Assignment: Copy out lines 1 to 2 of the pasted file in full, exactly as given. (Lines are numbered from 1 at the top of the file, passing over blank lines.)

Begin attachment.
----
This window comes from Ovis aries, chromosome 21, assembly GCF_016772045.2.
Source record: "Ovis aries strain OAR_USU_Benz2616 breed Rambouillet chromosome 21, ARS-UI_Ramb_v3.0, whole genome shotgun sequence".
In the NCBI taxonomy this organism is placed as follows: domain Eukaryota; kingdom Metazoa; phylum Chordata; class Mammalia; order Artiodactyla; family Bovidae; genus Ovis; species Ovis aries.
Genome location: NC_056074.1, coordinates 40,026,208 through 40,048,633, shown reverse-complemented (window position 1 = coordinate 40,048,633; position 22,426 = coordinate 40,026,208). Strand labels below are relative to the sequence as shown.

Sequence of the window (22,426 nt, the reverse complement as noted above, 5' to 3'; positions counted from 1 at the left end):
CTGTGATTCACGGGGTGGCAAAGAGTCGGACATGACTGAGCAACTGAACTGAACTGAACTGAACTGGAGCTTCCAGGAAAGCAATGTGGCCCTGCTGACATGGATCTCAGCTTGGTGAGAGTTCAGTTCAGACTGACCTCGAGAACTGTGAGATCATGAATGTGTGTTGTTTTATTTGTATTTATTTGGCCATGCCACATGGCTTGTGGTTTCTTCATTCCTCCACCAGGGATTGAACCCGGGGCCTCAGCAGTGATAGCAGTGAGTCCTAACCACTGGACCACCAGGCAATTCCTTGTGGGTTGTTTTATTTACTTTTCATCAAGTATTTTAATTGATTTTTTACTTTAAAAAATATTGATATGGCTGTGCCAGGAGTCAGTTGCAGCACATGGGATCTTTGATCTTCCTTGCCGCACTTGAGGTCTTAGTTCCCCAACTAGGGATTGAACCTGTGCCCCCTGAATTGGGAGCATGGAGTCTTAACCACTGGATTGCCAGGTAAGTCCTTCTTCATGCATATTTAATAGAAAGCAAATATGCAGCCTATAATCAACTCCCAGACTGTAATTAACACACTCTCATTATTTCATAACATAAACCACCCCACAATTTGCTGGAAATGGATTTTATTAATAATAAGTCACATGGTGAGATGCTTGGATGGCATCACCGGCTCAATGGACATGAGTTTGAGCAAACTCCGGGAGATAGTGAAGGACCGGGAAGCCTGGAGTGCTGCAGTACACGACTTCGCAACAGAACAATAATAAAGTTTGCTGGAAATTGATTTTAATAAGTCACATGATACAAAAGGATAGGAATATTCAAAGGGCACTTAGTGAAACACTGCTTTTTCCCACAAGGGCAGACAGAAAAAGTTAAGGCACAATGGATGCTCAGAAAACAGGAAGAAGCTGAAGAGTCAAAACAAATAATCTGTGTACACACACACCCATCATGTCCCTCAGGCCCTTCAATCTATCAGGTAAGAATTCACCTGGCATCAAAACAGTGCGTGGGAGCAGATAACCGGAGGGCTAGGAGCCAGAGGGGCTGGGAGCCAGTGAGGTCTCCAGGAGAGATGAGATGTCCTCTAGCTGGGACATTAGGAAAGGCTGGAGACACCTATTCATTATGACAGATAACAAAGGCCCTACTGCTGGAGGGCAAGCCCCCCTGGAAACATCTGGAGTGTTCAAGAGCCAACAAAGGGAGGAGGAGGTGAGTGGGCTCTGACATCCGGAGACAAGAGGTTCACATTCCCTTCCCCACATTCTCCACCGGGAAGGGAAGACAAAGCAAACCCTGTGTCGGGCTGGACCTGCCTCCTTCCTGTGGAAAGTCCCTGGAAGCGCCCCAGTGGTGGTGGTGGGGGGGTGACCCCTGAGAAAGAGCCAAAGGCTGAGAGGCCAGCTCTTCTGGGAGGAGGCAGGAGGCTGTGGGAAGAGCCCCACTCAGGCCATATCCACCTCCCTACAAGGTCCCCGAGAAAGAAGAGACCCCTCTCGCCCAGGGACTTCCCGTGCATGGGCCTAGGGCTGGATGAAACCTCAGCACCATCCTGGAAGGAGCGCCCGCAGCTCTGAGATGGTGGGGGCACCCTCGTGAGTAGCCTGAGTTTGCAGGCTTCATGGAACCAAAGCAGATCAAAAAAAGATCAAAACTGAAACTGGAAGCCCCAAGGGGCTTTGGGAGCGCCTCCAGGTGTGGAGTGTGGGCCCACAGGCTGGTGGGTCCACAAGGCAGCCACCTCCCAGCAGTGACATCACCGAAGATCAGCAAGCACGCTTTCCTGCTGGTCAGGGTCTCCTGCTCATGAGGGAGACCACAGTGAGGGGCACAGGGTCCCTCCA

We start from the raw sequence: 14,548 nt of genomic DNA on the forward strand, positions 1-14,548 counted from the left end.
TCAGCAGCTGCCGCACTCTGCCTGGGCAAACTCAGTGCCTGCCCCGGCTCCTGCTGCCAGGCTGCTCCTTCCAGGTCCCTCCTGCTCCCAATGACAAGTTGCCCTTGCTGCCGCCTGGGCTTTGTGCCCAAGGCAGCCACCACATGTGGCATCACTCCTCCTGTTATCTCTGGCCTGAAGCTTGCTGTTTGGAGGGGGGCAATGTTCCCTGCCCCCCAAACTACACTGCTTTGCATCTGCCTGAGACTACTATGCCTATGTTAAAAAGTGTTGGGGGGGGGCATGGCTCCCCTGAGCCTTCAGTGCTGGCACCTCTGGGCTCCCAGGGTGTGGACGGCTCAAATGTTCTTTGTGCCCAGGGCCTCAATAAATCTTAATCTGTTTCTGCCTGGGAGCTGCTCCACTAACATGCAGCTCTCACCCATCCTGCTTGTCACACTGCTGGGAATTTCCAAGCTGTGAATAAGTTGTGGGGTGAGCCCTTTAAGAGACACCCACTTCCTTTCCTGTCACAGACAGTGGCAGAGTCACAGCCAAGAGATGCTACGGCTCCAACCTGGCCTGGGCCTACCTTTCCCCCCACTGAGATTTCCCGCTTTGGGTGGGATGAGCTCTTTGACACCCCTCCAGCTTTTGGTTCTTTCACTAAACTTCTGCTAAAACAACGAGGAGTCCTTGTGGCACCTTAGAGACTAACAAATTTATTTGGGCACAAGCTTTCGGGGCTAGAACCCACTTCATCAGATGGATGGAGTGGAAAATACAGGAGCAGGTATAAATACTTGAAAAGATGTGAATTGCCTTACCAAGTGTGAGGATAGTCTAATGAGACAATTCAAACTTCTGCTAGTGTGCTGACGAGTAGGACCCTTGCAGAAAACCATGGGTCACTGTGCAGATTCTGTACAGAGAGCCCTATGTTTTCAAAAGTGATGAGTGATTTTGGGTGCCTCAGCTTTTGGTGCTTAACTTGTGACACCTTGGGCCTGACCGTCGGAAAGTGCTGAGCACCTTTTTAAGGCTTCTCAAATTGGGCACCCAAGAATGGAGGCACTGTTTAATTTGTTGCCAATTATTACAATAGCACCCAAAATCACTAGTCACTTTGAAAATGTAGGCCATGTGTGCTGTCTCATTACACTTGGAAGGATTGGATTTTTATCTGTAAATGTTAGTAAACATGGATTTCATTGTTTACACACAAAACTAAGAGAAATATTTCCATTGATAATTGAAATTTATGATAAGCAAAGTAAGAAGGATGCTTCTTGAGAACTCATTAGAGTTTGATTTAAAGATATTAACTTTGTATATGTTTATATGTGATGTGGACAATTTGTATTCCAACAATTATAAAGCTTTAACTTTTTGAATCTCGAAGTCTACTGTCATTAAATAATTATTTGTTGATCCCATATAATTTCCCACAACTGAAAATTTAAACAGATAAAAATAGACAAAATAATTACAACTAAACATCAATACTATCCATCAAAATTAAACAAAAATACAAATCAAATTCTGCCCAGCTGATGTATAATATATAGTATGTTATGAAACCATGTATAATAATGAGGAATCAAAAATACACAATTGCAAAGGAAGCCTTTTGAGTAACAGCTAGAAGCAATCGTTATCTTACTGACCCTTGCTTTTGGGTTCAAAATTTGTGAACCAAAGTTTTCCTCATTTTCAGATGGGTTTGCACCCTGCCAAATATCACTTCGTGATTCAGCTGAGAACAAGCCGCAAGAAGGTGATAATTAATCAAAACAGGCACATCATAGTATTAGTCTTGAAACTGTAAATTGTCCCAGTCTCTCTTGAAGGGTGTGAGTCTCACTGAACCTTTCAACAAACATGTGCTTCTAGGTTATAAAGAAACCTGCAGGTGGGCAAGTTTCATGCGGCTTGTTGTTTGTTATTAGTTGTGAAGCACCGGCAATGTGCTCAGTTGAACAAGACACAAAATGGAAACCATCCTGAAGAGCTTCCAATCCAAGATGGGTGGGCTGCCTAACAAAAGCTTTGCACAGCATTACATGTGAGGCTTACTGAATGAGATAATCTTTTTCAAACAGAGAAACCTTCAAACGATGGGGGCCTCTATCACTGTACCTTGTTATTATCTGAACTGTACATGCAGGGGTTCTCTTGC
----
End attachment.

This window comes from Ovis aries, chromosome 21, assembly GCF_016772045.2.
Source record: "Ovis aries strain OAR_USU_Benz2616 breed Rambouillet chromosome 21, ARS-UI_Ramb_v3.0, whole genome shotgun sequence".